back in open defiance of the American close-cut hair;
his spotless shirt, loose, long and comfortable; his
heavy padded jacket (made to exclude the bitter
winds of China) his small and hideous cap, all bid
defiance to the fashions of the country where he
makes a living.
Occasionally the Chinaman brings his family to
America, and at once sets up a typical Chinese
home. The children, even if born here, are Chinese
children; the tiny feminine feet are bound as close
ly. and the small Chinese hoy is decorated as gor
geously as though the little lives had begun on
the banks of the China Sea. But the small morsels
of humanity are delicious in their quaintness—and
sometimes they are clean! Strange to say, however,
that the Chinaman himself, though utterly obliv
ious of all conditions of hygenie sanitation in his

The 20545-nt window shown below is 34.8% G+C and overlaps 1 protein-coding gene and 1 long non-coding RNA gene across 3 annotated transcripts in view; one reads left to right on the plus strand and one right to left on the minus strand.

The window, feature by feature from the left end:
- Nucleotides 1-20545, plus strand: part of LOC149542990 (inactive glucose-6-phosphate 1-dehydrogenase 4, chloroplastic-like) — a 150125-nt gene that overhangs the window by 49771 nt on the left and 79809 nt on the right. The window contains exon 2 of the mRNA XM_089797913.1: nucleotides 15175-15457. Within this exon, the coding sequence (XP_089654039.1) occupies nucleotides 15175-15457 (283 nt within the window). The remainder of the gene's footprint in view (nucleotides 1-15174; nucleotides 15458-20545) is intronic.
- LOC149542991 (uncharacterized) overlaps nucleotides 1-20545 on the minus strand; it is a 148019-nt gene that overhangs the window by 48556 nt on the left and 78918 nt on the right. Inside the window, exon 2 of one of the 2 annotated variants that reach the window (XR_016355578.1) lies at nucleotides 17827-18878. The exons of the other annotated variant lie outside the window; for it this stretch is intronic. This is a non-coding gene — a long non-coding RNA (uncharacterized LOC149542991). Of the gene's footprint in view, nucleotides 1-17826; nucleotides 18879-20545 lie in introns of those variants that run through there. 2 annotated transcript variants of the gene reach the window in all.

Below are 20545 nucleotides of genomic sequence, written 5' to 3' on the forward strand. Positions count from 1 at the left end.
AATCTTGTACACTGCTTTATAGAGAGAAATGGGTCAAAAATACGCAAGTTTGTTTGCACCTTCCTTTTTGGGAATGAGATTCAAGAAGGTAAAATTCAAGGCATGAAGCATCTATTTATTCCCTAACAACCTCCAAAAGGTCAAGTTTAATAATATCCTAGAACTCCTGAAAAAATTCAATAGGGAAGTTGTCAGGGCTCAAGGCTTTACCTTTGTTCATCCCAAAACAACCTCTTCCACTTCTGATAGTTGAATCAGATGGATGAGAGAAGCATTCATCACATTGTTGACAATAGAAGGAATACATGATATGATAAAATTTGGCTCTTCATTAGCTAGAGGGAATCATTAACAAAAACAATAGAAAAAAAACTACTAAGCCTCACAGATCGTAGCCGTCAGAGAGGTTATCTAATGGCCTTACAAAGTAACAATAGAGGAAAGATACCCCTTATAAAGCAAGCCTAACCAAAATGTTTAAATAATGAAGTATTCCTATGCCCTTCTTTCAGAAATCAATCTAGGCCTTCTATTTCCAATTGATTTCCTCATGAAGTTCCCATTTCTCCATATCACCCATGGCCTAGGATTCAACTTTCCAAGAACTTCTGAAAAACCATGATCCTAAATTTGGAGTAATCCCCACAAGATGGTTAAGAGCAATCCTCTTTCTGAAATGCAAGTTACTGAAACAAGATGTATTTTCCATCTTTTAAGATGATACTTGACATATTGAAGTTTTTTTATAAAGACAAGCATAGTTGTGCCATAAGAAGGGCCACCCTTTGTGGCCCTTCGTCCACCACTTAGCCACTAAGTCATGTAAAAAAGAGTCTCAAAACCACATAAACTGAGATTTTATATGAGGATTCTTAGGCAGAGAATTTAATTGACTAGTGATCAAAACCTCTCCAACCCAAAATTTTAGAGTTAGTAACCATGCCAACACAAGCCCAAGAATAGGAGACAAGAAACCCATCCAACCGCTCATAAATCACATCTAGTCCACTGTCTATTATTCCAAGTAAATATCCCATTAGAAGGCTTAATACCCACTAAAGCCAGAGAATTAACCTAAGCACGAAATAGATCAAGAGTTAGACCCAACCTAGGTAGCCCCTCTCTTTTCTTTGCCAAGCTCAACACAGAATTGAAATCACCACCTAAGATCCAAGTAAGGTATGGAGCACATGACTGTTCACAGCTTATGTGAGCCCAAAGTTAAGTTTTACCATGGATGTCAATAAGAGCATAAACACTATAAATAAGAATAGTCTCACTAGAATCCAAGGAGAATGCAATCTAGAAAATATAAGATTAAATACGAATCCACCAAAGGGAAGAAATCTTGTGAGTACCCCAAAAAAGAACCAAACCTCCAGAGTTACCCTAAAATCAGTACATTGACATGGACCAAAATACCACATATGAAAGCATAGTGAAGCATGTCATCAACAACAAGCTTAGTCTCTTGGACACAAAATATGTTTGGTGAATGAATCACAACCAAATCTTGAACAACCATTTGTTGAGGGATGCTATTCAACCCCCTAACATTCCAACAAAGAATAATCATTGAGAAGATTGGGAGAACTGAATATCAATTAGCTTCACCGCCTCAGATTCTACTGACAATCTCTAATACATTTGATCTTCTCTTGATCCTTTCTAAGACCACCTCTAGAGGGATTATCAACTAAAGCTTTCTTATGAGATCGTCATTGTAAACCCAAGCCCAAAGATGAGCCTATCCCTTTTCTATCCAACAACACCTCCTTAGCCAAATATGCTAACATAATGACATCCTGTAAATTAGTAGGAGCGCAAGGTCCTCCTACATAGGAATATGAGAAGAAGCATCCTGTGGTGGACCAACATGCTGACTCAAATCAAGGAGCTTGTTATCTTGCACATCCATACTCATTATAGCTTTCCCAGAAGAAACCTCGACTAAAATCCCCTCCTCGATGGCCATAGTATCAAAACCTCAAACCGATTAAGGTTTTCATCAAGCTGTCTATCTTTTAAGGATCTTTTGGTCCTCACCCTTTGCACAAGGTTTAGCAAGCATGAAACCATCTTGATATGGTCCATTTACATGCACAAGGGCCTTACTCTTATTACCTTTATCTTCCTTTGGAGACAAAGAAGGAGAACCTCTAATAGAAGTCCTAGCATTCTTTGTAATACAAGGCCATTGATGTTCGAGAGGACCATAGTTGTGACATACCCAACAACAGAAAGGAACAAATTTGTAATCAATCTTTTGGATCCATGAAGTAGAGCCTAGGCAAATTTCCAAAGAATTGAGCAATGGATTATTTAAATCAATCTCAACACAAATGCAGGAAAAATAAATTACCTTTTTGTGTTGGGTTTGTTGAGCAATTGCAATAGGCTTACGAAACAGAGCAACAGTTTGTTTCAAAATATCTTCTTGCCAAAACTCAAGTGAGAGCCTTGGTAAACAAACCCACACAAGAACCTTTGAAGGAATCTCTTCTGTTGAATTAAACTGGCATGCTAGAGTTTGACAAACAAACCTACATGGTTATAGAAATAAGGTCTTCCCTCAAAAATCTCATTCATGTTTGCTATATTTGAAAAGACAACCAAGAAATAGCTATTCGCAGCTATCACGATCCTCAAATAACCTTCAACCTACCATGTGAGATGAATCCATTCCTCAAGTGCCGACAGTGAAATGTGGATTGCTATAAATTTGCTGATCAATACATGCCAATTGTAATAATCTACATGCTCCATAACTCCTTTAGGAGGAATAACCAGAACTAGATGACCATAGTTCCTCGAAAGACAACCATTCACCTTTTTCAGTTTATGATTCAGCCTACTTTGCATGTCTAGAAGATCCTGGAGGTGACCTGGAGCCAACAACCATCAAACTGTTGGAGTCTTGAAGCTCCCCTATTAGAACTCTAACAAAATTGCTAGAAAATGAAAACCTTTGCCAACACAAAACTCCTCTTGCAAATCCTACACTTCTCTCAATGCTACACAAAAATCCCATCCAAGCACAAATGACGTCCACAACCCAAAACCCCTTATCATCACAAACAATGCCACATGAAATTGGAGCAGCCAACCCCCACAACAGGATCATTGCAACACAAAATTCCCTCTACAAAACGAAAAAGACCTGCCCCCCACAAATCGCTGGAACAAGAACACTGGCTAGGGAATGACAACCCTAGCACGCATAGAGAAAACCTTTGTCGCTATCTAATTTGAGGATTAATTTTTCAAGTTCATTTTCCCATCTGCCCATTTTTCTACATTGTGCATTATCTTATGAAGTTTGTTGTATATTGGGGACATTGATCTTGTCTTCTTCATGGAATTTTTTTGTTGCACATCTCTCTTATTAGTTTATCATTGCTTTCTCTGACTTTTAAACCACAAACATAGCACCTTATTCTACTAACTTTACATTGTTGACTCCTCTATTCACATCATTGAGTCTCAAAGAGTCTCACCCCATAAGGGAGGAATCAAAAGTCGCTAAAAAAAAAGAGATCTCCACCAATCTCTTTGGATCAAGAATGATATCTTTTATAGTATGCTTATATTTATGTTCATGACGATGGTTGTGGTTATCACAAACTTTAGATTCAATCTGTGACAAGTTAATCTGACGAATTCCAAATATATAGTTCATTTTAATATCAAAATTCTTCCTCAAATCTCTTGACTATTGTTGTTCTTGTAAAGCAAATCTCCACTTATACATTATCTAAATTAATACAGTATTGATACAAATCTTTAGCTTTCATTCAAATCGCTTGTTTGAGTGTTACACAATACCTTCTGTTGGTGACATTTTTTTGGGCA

domestic life, is personally careful of his appear
ance and scrupulous as to personal cleanliness.
Regarded as a moral proposition, the Chinaman
is usually honest, and though accused of “ways
that are dark,” he is often less “peculiar” in this
direction than his American brother. He is intem
perate with opium; never with alcoholic stimulants;
he is a passionate gambler, and acute though accu
rate tradesman, and above all, is overpoweringly
superstitious. This latter trait is the result, directly
of his religious training; yet he is conscientious in
the observances of his holidays and above all else,
he is devoted to his family. Yet to a Chinaman the
greatest disgrace is to have a family of daughters,
and the advent of a daughter is often so unwelcome
that infanticide is even now openly practiced in
the province of Fuhkeen. “What is the good of
rearing daughters?” the people say, “They
are no use to you when they are little, and when